Charlotte’s take on the dog scene is very different: it is wholly comical. Two impolite, unpopular currates, Malone and Doone, arrive at Shirley’s house and rush up the stairs, chased by her black-muzzled, tawny dog, Tartar. Shirley and Caroline know that his “growl, more terrible than the bark – menacing as thunder…” never lasts long. And so Caroline and her friend Shirley laugh quietly, but are gracious when they save the curates, until more comedy ensues.
Here is a paragraph from the scene of Tartar with the curates.
…a gentleman was fleeing up the oak staircase, making for refuge in the gallery or chambers in hot haste: another was backing fast to the stair-foot, wildly flourishing a knotty stick, at the same time reiterating, “Down! Down! Down!” while the tawny dog bayed, bellowed, howled at him, and a group of servants came bundling from the kitchen. The dog made a spring; the second gentleman turned tail and rushed after his comrade; the first was already safe in a bedroom: he held the door against his fellow – nothing so merciless as terror; – but the other fugitive struggled hard: the door was about to yield to his strength.
In another scene in Shirley, Caroline Helstone, like Catherine Linton, née Earnshaw, in Wuthering Heights, is ill with a fever, and on the verge of death. She calls out deliriously that she must see Robert Moore one more time before she dies.
“Oh, I should like to see him once more before all is over: Heaven might favour me thus far!” she cried. “God grant me a little comfort before I die!” was her humble petition.
There is nothing humble in Volume II, Chapter 1, of Wuthering Heights in Catherine’s brief clandestine reunion with her first love and soulmate, Heathcliff. On her deathbed, she says that Heathcliff has killed her, and thrived on it.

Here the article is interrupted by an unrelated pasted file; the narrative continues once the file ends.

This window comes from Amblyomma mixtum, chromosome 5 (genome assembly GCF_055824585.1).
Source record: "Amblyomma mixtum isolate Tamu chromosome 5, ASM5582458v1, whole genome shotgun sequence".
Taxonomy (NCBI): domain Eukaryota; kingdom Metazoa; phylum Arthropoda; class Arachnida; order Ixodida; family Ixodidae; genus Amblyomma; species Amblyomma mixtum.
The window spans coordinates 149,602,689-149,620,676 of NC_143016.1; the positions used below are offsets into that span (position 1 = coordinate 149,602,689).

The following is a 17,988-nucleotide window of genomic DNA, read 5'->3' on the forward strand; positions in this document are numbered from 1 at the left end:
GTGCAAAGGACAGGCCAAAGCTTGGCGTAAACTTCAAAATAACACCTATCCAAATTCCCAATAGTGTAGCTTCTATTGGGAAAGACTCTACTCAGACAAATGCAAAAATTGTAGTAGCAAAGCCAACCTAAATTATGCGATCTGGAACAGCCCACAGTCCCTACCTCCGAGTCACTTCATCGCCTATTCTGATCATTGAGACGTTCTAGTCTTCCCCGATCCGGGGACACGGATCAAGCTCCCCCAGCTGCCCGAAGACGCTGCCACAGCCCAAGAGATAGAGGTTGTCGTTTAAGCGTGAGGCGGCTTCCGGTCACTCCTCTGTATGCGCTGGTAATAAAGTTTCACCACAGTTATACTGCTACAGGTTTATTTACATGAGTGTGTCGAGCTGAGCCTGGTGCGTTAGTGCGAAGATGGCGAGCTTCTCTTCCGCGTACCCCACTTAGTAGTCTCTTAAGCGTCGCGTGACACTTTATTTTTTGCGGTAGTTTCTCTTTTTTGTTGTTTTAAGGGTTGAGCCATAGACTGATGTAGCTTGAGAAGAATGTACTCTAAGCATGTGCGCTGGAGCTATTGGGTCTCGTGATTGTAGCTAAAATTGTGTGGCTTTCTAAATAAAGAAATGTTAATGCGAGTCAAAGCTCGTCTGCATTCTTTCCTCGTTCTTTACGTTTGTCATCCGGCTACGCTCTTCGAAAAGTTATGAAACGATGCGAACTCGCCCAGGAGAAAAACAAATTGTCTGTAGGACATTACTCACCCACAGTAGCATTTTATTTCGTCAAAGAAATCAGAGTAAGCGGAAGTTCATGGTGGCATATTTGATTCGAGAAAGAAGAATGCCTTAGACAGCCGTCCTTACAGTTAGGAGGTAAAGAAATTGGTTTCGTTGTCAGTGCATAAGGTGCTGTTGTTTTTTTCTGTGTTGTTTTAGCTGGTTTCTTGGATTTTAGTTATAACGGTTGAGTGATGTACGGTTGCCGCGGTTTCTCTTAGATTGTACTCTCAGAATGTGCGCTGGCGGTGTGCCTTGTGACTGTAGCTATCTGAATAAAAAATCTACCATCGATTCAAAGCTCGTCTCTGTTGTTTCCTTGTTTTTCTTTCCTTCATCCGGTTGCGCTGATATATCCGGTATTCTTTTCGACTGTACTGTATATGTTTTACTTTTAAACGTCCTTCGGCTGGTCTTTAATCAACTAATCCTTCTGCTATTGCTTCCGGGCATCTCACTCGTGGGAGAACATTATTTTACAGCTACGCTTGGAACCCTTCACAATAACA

“I wish I could hold you,” she continued, briefly, “till we were both dead! I shouldn’t care what you suffered. I care nothing for your sufferings. Why shouldn’t you suffer? I do! W ill you forget me – will you be happy when I am in the earth? Will you say twenty years hence, ‘That’s the grave of Catherine Earnshaw. I loved her long ago, and was wretched to lose her; but it is past – my children are dearer than she was, and, at death, I will not rejoice that I was going to her, I shall be sorry to lose them?’ Will you say so, Heathcliff?”
Passion kills Catherine in Wuthering Heights, but Caroline Helstone recovers, due to the bonding of women, one in particular. There is no female bonding in Wuthering Heights. Emily’s women rarely interact with one another.
Charlotte also alludes to Anne Bronte’s Agnes Grey: Shirley’s governess is named Agnes – though Agnes Pryor is a middle-aged Agnes Grey. As a young woman, Agnes Pryor suffered like Agnes Grey as she tried to govern her charges; and she was desperately lonely, living in isolation from the adults of the family.
Now Agnes Pryor is a widow with a secret: we learn some of the nightmarish details of her marriage,though she is too discreet to reveal much. But they are not unlike the sufferings of Helen Graham in The Tenant of Wildfell Hall, and alcohol is implied, if not specifically mentioned.
Of course Anne wrote a happy ending to Agnes Grey. Grey married a gentle clergyman, and presumably lived with him happily ever. We want her to be happy, but was the curate always kind? Did something Gothic happen? People change. They have secrets, like Mr. Rochester. We hope Agnes Grey found bliss. We are not entirely sanguine. But that’s because I’ve also been reading Austen’s Northanger Abbey, in which Catherine Morland adores Gothic novels and puts a Gothic spin on everything!